2. Use a separate router behind Digicel's gateway - yes, this will cause double-NAT, but I'm behind CG-NAT anyway and haven't had any problems so far; it also allows you to use features that Digicel's gateway is lacking;
    3. Implement strategies to reduce bufferbloat - important in high speed broadband, but maybe not so much if you pay for speeds above 500Mbps; at one location, I use SQM (configured for 170Mbps/170Mbps) and I'm reaching my 150Mbps speeds with loaded/unloaded latencies of 2-3ms (compared to SQM turned off when loaded latency is 130-140ms);
    4. Turn off the AP on Digicel's gateway and use your own AP(s) with support for 5GHz (WiFi 5 wave 2 or better) - the gateway Digicel provided me only supports 2.4GHz broadcasts which will never allow 150Mbps over WiFi in our neighbourhoods where everyone is blasting 2.4GHz everywhere; also, more APs allows you to use lower power output so there is less noise and interference with nearby APs;
    5. Tune 2.4GHz and 5GHz antenna broadcasts so that they are not at their highest power output, use a reasonable channel width, and are not overlapping with a neighbour's signal that is -80dBm or better; a spectrum analyzer comes in helpful

    A little more advanced setup:
    1. Upgraded to prosumer network equipment - comes with higher up-front cost and need for technical knowledge;
    2. Segregated devices into VLANs and implemented firewall rules for security;
    3. Used AdGuard Home (similar to PiHole) as a local DNS to block unwanted traffic/ads
    Good advise. I already do most those with my connection and plan to do the prosumer stuff later...mainly a PiHole to drop stuff and my implement an additional firewall with a NUC like.
    I will do further stuff when I can move somewhat off JPS.
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    I just use Google WiFi 😌

    With Flow modem use to get like 380mbps/60mbps up...

    With Google Wifi consistently get 495+mbps/98+mbps up...

    Have Flow 500/100 package...

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    Well. Direct cable connected will do that. I get much better results using my TP-Link Deco system than I ever did with the FLOW modem. When I had FLOW. Two reasons I'm upgrading the model that I have - newer technology (WiFi-6) and better specs.

    https://community.tp-link.com/en/hom...m/topic/593112

    An example thread showing the two devices. Moving from the M5 to the X60. Realize I'll be losing the built-in speed test though, but the boost in connectivity should give better results.
    Knowing the solution doesn't mean knowing the method. Yet answering correctly and regurgitation are considered "learning" and "knowledge".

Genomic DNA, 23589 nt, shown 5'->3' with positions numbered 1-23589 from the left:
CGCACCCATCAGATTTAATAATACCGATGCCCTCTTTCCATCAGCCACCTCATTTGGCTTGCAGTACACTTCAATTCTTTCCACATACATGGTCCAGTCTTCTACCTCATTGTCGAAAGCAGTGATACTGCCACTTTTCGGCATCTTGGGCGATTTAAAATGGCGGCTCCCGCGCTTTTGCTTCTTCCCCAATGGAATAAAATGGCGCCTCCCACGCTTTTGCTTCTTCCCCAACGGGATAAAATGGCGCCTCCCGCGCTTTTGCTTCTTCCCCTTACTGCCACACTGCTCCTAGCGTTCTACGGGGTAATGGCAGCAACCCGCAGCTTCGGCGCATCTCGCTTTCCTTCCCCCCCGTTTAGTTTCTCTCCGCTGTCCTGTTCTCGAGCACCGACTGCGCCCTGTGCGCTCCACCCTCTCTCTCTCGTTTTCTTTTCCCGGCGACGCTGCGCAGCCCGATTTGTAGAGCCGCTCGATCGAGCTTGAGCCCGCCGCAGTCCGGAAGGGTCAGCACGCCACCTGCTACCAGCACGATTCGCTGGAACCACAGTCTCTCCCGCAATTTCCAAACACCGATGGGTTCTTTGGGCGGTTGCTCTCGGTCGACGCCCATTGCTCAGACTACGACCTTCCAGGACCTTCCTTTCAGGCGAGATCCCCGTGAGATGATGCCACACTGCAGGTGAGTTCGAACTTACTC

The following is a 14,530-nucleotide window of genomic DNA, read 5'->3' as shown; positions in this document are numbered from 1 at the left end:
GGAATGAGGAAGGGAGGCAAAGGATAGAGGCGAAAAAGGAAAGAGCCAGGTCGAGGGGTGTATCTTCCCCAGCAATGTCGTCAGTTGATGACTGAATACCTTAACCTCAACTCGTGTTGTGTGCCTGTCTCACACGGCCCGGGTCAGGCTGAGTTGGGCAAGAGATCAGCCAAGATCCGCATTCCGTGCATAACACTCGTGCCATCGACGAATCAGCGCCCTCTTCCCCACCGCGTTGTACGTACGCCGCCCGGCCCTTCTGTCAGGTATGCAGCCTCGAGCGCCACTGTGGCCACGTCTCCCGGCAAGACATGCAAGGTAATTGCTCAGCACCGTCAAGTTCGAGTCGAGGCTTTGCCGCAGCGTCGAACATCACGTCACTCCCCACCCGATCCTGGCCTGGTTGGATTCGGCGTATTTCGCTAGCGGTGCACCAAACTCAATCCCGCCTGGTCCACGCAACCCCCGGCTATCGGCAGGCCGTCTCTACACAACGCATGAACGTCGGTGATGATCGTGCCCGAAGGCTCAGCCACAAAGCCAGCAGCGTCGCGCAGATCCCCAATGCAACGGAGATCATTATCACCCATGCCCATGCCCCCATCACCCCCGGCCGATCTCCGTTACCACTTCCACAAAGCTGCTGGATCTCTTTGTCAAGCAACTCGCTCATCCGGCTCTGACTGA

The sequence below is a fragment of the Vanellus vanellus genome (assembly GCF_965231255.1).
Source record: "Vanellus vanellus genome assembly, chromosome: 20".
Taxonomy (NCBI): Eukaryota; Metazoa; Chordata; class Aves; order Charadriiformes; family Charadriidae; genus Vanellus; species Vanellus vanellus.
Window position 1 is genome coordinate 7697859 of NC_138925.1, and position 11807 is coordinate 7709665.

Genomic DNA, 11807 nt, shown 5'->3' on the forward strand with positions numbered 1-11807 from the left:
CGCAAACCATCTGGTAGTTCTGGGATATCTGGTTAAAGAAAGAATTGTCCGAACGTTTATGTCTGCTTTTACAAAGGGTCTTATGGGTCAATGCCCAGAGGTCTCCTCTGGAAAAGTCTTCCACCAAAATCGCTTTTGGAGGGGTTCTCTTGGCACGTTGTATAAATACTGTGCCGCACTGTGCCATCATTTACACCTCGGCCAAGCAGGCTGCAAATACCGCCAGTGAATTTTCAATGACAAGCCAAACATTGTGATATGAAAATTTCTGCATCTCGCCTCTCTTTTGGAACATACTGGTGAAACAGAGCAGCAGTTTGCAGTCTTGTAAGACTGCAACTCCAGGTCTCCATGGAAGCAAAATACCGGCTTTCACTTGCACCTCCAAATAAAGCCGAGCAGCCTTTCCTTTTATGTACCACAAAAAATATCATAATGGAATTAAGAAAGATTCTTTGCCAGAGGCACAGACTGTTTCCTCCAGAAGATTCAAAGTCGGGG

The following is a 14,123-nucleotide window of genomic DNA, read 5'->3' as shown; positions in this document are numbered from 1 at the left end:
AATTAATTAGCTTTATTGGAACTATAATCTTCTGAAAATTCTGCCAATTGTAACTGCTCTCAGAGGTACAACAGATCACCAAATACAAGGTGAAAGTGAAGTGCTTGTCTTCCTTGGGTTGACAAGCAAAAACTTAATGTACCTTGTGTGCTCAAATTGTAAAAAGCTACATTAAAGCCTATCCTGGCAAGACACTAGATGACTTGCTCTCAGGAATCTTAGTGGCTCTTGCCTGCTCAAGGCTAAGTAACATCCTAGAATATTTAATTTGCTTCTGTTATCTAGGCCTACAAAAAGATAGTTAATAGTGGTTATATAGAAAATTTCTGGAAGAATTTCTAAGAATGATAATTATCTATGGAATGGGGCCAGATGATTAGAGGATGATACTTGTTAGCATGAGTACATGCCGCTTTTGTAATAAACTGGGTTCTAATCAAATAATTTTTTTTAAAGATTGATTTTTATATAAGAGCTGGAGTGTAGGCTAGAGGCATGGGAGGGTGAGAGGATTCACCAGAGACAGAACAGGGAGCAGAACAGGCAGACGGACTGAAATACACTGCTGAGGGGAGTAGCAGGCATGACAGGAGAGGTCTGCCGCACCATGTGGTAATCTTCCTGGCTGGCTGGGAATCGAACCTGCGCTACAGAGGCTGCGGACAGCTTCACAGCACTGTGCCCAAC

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    Quote Originally Posted by calman View Post
    I used to be a Linksys fan, but the WRT1900AC changed my mind, from way back then. Since then I've liked Netgear, their Orbi line has worked well for me so you may want to look at them as an option.
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    As a 2024 update...

    Continuing to use the ER-X at the apartment connected to a AmpliFi Alien as a WiFi 6 AP. Configured upload and download SQM in the ER-X; disabled hardware offloading. Getting very good results over WiFi.

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    Quote Originally Posted by Falcon1986 View Post
    As a 2024 update...

    Continuing to use the ER-X at the apartment connected to a AmpliFi Alien as a WiFi 6 AP. Configured upload and download SQM in the ER-X; disabled hardware offloading. Getting very good results over WiFi.
    Decided to test mine. Considering it's satellite internet - not bad IMO.

    https://www.waveform.com/tools/buffe...d-bd0e001aba7b

    Moved everything over to Deco. Less managed stuff for the time being - going test out maybe Fortinet stuff later on. I moved back to Ubiquiti for the free network due to issues with the Aruba. ER-X not currently in use - going test the TP-Link ER605 and see. Had moved some clients to that when the ER-X was going for USD$200 - prices came back down now.
    Knowing the solution doesn't mean knowing the method. Yet answering correctly and regurgitation are considered "learning" and "knowledge".

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    Quote Originally Posted by khat17 View Post
    ... going test the TP-Link ER605 and see ...
    I recently set up a ER605 at home to play around with a network that I wanted dedicated Internet VPN access. Attached a WiFi Router in Access Point mode to it, liking the results and setup so far.